Columbus’s shipmates, Vicente Yañez Pinzón and Alonso de Hojeda, were the most enterprising of the many explorers who extended his findings along America’s Atlantic and Caribbean coasts. In late 1499 Pinzón arrived at the mouth of the Amazon (which he mistook for the Ganges). Another henchman of Columbus, Amerigo Vespucci, left descriptions so vague, sailing directions so amateurish, and calculations so wild that it is impossible to be sure by what routes he sailed or how far south he got. On a voyage probably of 1501–1502, he reached at least as far as Rio de Janeiro, encouraging successors to continue the reconnaissance of South America.

Portuguese explorers, meanwhile, had opened a new route to the wealth of the Indian Ocean around the Cape of Good Hope. But a Portuguese malcontent, known in Anglophone tradition as Ferdinand Magellan, shared Columbus’s picture of a small world, in which Asia lay only a short way beyond America. He shifted allegiance to Spain when Portuguese interest in further westward exploration ebbed. When he finally found the longed-for strait that led to the Pacific in 1520, he had in effect already failed: the strait was too southerly to be a convenient gateway. The maze-like web of channels tortured explorers. Magellan followed the Humboldt currents for three weeks along the Chilean coast before dashing across toward the Philippines. Thereafter, exploration of South America’s Pacific coast proceeded from the north.

By then, the objectives of Spanish explorers of the mainland had changed. Encounters with Native peoples conjured rumors of rich civilizations in the interior, and—without displacing obsessions with the search for a route to Asia—inspired Vasco Núñez de Balboa to seek the realm of Dabeiba along the San Juan valley in 1512. On a second voyage in 1513, Balboa crossed the Isthmus of Panama to “gaze on the Pacific.” Hernán Cortés followed on what was initially intended to be a reconnaissance expedition to Veracruz in August 1519. Abjuring the authority of his superior in Cuba, he marched inland in search of Aztec riches. The route was consciously chosen to penetrate the most inaccessible parts of the Aztec world, where the Aztecs’ most reluctant tributaries and most defiant enemies would be found. As a conqueror, Cortés is overrated: a coalition of indigenous peoples overthrew the Aztecs. As an explorer, however, he extended the existing routes of contact between civilizations in world-changing fashion. The great belt of rich sedentary civilizations that stretched across Eurasia could now begin to exchange culture and biota with those of the Americas.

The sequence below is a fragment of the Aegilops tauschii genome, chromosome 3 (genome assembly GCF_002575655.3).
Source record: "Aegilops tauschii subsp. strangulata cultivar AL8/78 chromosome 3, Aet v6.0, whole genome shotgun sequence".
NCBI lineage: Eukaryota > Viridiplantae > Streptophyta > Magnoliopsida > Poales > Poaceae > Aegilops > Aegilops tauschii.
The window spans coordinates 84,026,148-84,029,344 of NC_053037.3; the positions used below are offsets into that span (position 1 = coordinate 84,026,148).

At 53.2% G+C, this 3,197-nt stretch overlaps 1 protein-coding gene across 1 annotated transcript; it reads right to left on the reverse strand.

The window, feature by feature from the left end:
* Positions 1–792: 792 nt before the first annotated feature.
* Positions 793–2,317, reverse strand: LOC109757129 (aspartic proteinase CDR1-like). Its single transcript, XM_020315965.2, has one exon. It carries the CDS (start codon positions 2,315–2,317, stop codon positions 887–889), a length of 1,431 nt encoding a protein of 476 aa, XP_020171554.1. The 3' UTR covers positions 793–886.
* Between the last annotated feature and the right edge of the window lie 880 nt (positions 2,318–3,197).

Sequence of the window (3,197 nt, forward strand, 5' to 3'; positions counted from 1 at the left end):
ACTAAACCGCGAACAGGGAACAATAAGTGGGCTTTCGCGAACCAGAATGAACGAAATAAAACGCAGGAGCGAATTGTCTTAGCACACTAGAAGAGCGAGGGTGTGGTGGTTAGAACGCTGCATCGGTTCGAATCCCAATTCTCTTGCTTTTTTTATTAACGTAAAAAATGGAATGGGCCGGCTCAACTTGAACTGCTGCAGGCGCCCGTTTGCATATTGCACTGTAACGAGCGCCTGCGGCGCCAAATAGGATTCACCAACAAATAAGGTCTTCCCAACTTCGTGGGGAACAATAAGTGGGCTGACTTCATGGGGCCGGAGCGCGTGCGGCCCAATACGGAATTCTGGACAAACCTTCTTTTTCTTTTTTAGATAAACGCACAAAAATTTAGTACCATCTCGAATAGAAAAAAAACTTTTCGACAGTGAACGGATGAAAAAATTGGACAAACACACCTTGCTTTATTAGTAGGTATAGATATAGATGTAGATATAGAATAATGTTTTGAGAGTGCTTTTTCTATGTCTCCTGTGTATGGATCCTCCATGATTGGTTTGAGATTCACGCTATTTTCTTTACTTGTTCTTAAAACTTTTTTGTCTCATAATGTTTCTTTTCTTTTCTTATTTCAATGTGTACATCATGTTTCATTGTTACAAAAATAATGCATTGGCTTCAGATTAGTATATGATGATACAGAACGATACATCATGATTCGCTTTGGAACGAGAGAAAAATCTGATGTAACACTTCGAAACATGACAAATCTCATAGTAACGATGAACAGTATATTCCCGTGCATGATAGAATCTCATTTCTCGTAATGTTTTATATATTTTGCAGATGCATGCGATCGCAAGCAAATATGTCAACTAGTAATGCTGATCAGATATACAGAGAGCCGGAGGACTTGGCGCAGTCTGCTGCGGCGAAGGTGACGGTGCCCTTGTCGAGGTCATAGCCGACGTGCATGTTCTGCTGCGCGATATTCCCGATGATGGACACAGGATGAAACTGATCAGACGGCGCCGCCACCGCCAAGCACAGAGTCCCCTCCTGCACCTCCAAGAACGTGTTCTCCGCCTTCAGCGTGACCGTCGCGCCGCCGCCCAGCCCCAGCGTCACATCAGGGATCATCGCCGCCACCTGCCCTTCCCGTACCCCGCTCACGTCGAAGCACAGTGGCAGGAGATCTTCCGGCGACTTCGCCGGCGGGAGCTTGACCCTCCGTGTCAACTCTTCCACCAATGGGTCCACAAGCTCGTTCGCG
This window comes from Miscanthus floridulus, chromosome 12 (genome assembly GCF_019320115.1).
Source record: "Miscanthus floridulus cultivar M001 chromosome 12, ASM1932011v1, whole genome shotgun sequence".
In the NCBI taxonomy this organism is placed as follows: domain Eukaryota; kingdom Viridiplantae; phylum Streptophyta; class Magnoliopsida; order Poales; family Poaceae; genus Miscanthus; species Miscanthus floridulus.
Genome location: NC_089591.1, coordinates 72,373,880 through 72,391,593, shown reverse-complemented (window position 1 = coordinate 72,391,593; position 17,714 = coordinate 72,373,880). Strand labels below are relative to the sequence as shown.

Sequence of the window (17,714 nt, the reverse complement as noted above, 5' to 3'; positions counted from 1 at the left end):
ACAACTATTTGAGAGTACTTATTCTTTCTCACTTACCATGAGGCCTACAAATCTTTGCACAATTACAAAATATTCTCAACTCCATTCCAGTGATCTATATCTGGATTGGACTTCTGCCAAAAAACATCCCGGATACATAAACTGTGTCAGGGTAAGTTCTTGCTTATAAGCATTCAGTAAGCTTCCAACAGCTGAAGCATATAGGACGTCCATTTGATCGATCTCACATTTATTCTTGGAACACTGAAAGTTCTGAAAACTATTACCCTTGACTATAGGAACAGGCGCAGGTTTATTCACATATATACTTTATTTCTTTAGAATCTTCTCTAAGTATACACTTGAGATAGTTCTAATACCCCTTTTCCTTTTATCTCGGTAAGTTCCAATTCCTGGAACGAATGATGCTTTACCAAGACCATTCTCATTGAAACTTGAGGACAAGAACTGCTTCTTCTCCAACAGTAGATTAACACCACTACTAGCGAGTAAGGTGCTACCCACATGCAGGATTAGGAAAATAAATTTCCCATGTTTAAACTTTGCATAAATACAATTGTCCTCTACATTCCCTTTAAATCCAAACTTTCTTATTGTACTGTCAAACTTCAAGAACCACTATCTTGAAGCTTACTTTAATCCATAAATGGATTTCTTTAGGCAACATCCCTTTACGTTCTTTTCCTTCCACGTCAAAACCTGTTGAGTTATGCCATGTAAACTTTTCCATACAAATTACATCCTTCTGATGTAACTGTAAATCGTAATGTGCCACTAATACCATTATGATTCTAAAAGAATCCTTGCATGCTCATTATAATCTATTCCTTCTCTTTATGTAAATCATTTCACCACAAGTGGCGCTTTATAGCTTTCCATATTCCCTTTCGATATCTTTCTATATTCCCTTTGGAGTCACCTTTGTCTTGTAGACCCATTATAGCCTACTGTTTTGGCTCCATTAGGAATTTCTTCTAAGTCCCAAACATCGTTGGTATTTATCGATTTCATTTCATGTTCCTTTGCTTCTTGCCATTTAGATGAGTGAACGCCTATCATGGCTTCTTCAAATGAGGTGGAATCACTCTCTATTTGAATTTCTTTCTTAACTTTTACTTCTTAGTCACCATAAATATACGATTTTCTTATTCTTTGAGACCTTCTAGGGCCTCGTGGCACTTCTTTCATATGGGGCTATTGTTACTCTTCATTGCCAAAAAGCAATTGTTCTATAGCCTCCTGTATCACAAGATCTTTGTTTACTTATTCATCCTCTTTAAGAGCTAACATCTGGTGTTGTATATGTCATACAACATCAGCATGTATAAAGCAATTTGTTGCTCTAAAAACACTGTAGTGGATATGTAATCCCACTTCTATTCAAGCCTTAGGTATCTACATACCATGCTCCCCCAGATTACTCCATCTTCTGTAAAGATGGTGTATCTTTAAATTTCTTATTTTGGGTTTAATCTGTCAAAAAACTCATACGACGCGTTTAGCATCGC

Conscious imitation of Cortés, plus the usual fantastic ambitions, animated the conquistadors of Peru. The illiterate Francisco Pizarro was to become “governor, captain general and adelantado,” and his officers would be noblemen and high bishops. After climbing the Andes, Pizarro followed the Inca road that crossed from Cajatamba into Jauja before descending, in late October 1533, to Cuzco. The riches he garnered attracted more explorers to the Andes. Three expeditions from different directions met at Bogotá in 1539 and started rumors of the existence of “El Dorado”—not a place but a gold-rich chieftain, whom other explorers sought for the rest of the century in the Venezuelan lowlands and highlands of Guyana. Meanwhile, the search for a fabled “land of cinnamon” led one of Pizarro’s brothers to the Amazon, the length of which Diego de Orellana sailed in 1540.

North America had equally persistent legends. In 1539, a missionary’s black servant, overtaken by disease and delirium, left a garbled note telling of great cities with emerald-studded temples. In April 1540, Francisco Vázquez de Coronado led an expedition of 200 horsemen and 1,000 slaves in search of them. After two grueling months, they reached the Pueblo civilization—“good people,” the Spaniards reported, more devoted to agriculture than war. Coronado pressed north to a supposedly rich, urban culture in what is now Kansas. The vaunted cities were no more than turf lodge settlements of the “raccoon-eyed,” tattoo-faced Kirikiri.